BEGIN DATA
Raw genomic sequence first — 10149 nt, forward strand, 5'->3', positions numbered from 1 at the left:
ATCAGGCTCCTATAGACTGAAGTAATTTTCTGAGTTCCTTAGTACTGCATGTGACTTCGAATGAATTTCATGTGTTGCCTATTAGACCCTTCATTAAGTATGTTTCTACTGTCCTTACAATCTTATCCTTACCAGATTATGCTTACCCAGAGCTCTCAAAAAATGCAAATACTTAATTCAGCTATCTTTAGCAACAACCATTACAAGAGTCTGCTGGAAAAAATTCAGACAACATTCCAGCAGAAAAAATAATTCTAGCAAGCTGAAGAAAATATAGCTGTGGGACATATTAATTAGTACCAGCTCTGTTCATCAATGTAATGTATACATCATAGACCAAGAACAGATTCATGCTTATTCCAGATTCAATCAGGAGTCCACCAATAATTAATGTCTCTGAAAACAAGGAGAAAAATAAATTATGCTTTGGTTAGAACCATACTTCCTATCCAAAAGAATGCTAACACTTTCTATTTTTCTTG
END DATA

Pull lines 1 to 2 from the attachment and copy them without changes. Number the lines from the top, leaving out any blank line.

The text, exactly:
Raw genomic sequence first — 10149 nt, forward strand, 5'->3', positions numbered from 1 at the left:
ATCAGGCTCCTATAGACTGAAGTAATTTTCTGAGTTCCTTAGTACTGCATGTGACTTCGAATGAATTTCATGTGTTGCCTATTAGACCCTTCATTAAGTATGTTTCTACTGTCCTTACAATCTTATCCTTACCAGATTATGCTTACCCAGAGCTCTCAAAAAATGCAAATACTTAATTCAGCTATCTTTAGCAACAACCATTACAAGAGTCTGCTGGAAAAAATTCAGACAACATTCCAGCAGAAAAAATAATTCTAGCAAGCTGAAGAAAATATAGCTGTGGGACATATTAATTAGTACCAGCTCTGTTCATCAATGTAATGTATACATCATAGACCAAGAACAGATTCATGCTTATTCCAGATTCAATCAGGAGTCCACCAATAATTAATGTCTCTGAAAACAAGGAGAAAAATAAATTATGCTTTGGTTAGAACCATACTTCCTATCCAAAAGAATGCTAACACTTTCTATTTTTCTTG